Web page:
Tuesday, April 05, 2005

No songbirds were harmed in the writing of this post 

When I was in the 8th grade, my class spent an hour on 2 consecutive days sitting in the dark of the school library and watching the movie To Kill A Mockingbird. I was so impressed with the film that I went home on that second afternoon and pulled my parents' paperback copy off the shelf and began to read. I read that copy to death over the years, and when I read it for the last time--probably 10 years ago--each page I turned fell away from what was left of the spine. I threw that book away page by page.

Fast forward to this past winter. Mockingbird was offered as a selection in our Scholastic book club, so I ordered a new copy. I wondered at the time if Mike would be ready for it yet. I certainly didn't want to risk exposing him to such a wonderful book too early and having him hate it for all eternity. At the same time though, I couldn't stand to wait. A couple weeks ago, I got out the new copy and offered to read just one chapter to him with the understanding that if he didn't like it, we would put it away until he was ready. He liked it, and I read the rest of the book out loud over the evenings of the next couple of weeks.

For the first few nights, we stuck to one chapter per session. As we got deeper into the book though, his interest grew and he wound up begging for multiple chapters at one time. We read the entire court scene in one sitting because neither of us could bear to stop in the middle of it. And when we got to the chapter that ends something like "And thus began our longest journey together," I insisted we stop for the night. I knew that once we embarked on the events of that Halloween, we would be unable to stop until the end of the book, so I needed to save my energies for yet another marathon session.

I was pleased by Mike's intense interest in the book. I do not normally enjoy reading out loud--it's frustrating, as I can read so much faster in my head--but Mockingbird was fun. Mike's enjoyment inspired me to do it up right, and I invented voices for each of the main characters, which I tried to keep consistent.

Just about every night, Mike would ask, "So are we almost to the point of finding out how Jem broke his arm?" And one night, he asked, "Hey! Did they ever make a movie out of this?" Did they ever make a movie out of this? Oh, boy, did they ever! I decided then and there that our Mockingbird experience would culminate in a showing of this film classic.

I checked the DVD out of our local library yesterday afternoon, and last night he and I parked ourselves in front of the TV. Watching To Kill a Mockingbird with Mike was what I imagine it must be like to go to the Rocky Horror Picture Show with Andy Rooney. Either way, you're watching a grumpy guy yell at the screen.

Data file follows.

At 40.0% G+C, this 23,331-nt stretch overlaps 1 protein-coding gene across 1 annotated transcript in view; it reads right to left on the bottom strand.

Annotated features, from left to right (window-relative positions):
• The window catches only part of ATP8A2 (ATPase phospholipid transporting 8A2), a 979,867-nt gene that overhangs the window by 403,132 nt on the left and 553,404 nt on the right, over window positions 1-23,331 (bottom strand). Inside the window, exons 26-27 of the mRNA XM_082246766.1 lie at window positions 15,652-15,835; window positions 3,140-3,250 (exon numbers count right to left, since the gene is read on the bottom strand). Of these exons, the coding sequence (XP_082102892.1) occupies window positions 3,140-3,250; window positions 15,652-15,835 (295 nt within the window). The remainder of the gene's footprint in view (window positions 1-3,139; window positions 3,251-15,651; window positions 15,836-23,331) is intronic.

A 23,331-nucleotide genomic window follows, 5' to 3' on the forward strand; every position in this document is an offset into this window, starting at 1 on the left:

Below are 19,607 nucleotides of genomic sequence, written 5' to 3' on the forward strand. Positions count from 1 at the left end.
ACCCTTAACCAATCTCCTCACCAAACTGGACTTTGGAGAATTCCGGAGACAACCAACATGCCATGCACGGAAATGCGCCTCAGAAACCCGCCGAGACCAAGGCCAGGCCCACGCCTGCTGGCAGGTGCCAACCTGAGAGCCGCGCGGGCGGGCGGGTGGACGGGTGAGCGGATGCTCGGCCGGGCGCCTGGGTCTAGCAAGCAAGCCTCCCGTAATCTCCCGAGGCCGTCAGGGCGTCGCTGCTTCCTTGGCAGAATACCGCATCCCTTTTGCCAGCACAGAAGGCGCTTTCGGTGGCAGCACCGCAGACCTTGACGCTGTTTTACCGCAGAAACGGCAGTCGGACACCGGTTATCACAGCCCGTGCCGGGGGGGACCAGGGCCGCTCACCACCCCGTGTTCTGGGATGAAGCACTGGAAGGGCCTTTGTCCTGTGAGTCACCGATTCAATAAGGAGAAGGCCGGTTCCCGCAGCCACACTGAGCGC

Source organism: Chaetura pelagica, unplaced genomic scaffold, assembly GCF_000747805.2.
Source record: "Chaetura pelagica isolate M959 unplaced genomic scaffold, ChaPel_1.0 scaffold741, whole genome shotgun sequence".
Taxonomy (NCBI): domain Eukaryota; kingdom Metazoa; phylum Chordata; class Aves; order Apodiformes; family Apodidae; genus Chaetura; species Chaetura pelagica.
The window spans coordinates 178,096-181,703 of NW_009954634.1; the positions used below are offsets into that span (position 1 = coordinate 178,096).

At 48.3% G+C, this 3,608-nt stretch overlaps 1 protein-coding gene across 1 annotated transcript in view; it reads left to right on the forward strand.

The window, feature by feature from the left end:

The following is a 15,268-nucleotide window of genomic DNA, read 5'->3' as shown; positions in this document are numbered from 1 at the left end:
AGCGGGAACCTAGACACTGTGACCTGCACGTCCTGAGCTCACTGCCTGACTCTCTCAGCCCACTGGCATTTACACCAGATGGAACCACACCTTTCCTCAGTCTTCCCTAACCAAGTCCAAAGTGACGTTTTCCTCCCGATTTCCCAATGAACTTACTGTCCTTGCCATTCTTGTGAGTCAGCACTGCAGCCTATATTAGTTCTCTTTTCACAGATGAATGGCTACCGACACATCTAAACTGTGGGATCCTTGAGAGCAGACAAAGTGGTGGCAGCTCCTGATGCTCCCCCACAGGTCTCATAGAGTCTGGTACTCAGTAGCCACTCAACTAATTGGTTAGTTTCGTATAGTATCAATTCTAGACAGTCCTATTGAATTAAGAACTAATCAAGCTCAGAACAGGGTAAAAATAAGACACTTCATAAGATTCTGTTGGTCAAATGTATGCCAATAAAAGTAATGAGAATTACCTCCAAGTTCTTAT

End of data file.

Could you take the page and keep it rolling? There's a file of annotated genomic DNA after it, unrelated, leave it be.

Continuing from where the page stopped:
First of all, the actors in the movie didn't match the characters Mike had seen in his head. He writhed in agony, "Oh, no, now I'll never be able to see them my way again!" He was especially outraged where an actor's appearance openly conflicted with how Harper Lee had described the character. Dill, for example. "Dill has white hair," Mike insisted, "not a mouthful of goofy teeth!"

He was horrified at every change, no matter how big or small. "Where's Miss Maudie's fire?" he asked indignantly. "Where's Judge Taylor's house break-in? What did they do to Aunt Alexandra? That's her line, not Miss Maudie's! Hey, how come Scout and Jem didn't go to church with Calpurnia? And WHERE is Mrs. DuBose?!"

He was especially incensed that they changed the date of Tom Robinson's alleged crime. "It was NOVEMBER," he declared, "not AUGUST! Why did they say it was August?"

I explained that they had to do a lot of editing to make the book fit within the parameters of a 2-hour movie, but Mike wasn't buying it. Finally, in exasperation I suggested that perhaps he should write the screenplay for the remake (oh, yes, he thinks there should be a remake!), and he thought that was an excellent idea:

"I will! And I'll put everything in, not try to compress several years into one. And I'm going to replace the actor who plays Jem every year or at least age him a little!"

I asked who he had in mind to play Atticus, figuring that he would have a tough time coming up with somebody to fill Gregory Peck's shoes. No problem there. He already has the part cast. The part of Atticus Finch will be played by . . . Johnny Depp.

I am embarrassed to admit that I've never seen the movie or read the book. I'm such an oaf.

I sympathize with Mike, though. It is hard to see a great book 'cinematised' no matter how good a job they do.
Mike, I'm with ya, baby! There's a reason why I seldom watch movies based on books. I get too pissed off. Stuff is left out, details are changed. But most importantly, the director's view doesn't match what lives in my head. Save yourself some grief and angst, and stick with the book. :)
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